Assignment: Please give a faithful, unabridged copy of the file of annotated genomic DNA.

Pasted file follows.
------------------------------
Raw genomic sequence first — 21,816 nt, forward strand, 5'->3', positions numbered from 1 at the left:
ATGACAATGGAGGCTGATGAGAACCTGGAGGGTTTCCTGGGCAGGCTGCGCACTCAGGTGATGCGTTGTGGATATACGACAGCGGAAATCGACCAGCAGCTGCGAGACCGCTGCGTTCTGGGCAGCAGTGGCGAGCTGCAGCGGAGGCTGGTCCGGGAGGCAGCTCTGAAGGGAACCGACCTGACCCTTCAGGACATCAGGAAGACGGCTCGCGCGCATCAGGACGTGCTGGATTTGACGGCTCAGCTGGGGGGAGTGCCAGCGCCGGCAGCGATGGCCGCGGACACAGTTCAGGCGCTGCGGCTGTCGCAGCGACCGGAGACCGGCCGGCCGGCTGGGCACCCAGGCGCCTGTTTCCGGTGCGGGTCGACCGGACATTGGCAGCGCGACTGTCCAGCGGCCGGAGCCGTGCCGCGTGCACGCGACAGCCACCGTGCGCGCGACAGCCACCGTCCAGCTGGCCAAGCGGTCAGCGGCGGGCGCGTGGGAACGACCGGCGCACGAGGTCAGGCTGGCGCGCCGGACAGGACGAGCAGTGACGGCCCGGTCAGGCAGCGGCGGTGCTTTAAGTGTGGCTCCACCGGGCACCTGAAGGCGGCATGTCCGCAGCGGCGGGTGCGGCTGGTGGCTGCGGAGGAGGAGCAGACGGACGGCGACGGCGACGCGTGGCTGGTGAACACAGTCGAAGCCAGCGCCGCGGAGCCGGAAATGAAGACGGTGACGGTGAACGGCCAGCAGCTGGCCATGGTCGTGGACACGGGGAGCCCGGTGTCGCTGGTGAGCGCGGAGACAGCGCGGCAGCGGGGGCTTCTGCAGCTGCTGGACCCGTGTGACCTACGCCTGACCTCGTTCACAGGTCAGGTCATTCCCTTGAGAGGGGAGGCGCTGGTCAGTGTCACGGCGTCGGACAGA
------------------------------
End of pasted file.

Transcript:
Raw genomic sequence first — 21,816 nt, forward strand, 5'->3', positions numbered from 1 at the left:
ATGACAATGGAGGCTGATGAGAACCTGGAGGGTTTCCTGGGCAGGCTGCGCACTCAGGTGATGCGTTGTGGATATACGACAGCGGAAATCGACCAGCAGCTGCGAGACCGCTGCGTTCTGGGCAGCAGTGGCGAGCTGCAGCGGAGGCTGGTCCGGGAGGCAGCTCTGAAGGGAACCGACCTGACCCTTCAGGACATCAGGAAGACGGCTCGCGCGCATCAGGACGTGCTGGATTTGACGGCTCAGCTGGGGGGAGTGCCAGCGCCGGCAGCGATGGCCGCGGACACAGTTCAGGCGCTGCGGCTGTCGCAGCGACCGGAGACCGGCCGGCCGGCTGGGCACCCAGGCGCCTGTTTCCGGTGCGGGTCGACCGGACATTGGCAGCGCGACTGTCCAGCGGCCGGAGCCGTGCCGCGTGCACGCGACAGCCACCGTGCGCGCGACAGCCACCGTCCAGCTGGCCAAGCGGTCAGCGGCGGGCGCGTGGGAACGACCGGCGCACGAGGTCAGGCTGGCGCGCCGGACAGGACGAGCAGTGACGGCCCGGTCAGGCAGCGGCGGTGCTTTAAGTGTGGCTCCACCGGGCACCTGAAGGCGGCATGTCCGCAGCGGCGGGTGCGGCTGGTGGCTGCGGAGGAGGAGCAGACGGACGGCGACGGCGACGCGTGGCTGGTGAACACAGTCGAAGCCAGCGCCGCGGAGCCGGAAATGAAGACGGTGACGGTGAACGGCCAGCAGCTGGCCATGGTCGTGGACACGGGGAGCCCGGTGTCGCTGGTGAGCGCGGAGACAGCGCGGCAGCGGGGGCTTCTGCAGCTGCTGGACCCGTGTGACCTACGCCTGACCTCGTTCACAGGTCAGGTCATTCCCTTGAGAGGGGAGGCGCTGGTCAGTGTCACGGCGTCGGACAGA